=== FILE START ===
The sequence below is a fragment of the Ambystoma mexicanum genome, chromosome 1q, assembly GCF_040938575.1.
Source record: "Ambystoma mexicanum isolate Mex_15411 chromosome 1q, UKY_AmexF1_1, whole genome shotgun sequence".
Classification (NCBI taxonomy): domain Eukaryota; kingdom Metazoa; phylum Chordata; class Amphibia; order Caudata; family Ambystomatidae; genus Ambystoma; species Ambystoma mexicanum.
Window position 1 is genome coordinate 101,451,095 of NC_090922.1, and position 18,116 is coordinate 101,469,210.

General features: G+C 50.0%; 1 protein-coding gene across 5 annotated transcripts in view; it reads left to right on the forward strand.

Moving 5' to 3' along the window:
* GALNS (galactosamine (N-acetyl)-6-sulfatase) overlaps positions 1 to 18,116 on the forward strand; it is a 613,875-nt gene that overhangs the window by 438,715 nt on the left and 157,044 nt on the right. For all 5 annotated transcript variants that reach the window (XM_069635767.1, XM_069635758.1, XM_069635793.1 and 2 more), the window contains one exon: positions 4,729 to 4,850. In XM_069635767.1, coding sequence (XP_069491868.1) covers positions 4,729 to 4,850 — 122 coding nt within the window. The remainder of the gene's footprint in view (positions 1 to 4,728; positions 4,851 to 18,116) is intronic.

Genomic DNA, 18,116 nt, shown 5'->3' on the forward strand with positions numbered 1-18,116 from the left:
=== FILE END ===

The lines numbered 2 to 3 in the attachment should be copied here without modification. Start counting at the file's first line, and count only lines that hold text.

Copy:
Source record: "Ambystoma mexicanum isolate Mex_15411 chromosome 1q, UKY_AmexF1_1, whole genome shotgun sequence".
Classification (NCBI taxonomy): domain Eukaryota; kingdom Metazoa; phylum Chordata; class Amphibia; order Caudata; family Ambystomatidae; genus Ambystoma; species Ambystoma mexicanum.